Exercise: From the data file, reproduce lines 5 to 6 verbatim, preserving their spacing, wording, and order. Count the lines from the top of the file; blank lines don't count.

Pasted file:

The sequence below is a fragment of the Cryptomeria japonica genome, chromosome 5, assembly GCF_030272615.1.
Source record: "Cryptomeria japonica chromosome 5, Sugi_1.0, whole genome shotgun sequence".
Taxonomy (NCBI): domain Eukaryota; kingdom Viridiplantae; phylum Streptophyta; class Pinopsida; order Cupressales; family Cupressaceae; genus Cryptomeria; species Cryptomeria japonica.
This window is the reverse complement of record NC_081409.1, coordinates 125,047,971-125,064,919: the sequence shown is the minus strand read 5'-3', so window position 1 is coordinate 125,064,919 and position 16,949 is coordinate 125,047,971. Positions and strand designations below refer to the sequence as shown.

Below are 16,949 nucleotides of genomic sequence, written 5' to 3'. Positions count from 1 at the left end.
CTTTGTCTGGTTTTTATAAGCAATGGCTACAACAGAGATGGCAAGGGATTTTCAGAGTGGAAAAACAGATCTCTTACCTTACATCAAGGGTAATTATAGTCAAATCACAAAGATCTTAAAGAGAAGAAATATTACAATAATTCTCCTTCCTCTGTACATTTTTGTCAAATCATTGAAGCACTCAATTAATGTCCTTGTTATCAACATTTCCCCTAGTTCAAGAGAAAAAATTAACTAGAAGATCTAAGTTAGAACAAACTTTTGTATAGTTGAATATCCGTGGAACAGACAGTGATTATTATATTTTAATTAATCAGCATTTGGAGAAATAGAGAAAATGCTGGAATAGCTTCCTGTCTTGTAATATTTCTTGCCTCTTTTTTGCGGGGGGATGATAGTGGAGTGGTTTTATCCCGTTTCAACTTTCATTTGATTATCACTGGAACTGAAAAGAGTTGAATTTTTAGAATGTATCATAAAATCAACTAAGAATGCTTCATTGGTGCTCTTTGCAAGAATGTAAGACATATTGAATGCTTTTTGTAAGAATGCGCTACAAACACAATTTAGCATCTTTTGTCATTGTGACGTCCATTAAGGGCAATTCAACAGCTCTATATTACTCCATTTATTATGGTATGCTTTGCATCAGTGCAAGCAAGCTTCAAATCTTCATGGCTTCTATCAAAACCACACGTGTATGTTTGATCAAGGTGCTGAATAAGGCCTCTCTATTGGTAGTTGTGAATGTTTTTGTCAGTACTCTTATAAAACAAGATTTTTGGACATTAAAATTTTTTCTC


Below are 16,949 nucleotides of genomic sequence, written 5' to 3'. Positions count from 1 at the left end.
CTTTGTCTGGTTTTTATAAGCAATGGCTACAACAGAGATGGCAAGGGATTTTCAGAGTGGAAAAACAGATCTCTTACCTTACATCAAGGGTAATTATAGTCAAATCACAAAGATCTTAAAGAGAAGAAATATTACAATAATTCTCCTTCCTCTGTACATTTTTGTCAAATCATTGAAGCACTCAATTAATGTCCTTGTTATCAACATTTCCCCTAGTTCAAGAGAAAAAATTAACTAGAAGATCTAAGTTAGAACAAACTTTTGTATAGTTGAATATCCGTGGAACAGACAGTGATTATTATATTTTAATTAATCAGCATTTGGAGAAATAGAGAAAATGCTGGAATAGCTTCCTGTCTTGTAATATTTCTTGCCTCTTTTTTGCGGGGGGATGATAGTGGAGTGGTTTTATCCCGTTTCAACTTTCATTTGATTATCACTGGAACTGAAAAGAGTTGAATTTTTAGAATGTATCATAAAATCAACTAAGAATGCTTCATTGGTGCTCTTTGCAAGAATGTAAGACATATTGAATGCTTTTTGTAAGAATGCGCTACAAACACAATTTAGCATCTTTTGTCATTGTGACGTCCATTAAGGGCAATTCAACAGCTCTATATTACTCCATTTATTATGGTATGCTTTGCATCAGTGCAAGCAAGCTTCAAATCTTCATGGCTTCTATCAAAACCACACGTGTATGTTTGATCAAGGTGCTGAATAAGGCCTCTCTATTGGTAGTTGTGAATGTTTTTGTCAGTACTCTTATAAAACAAGATTTTTGGACATTAAAATTTTTTCTC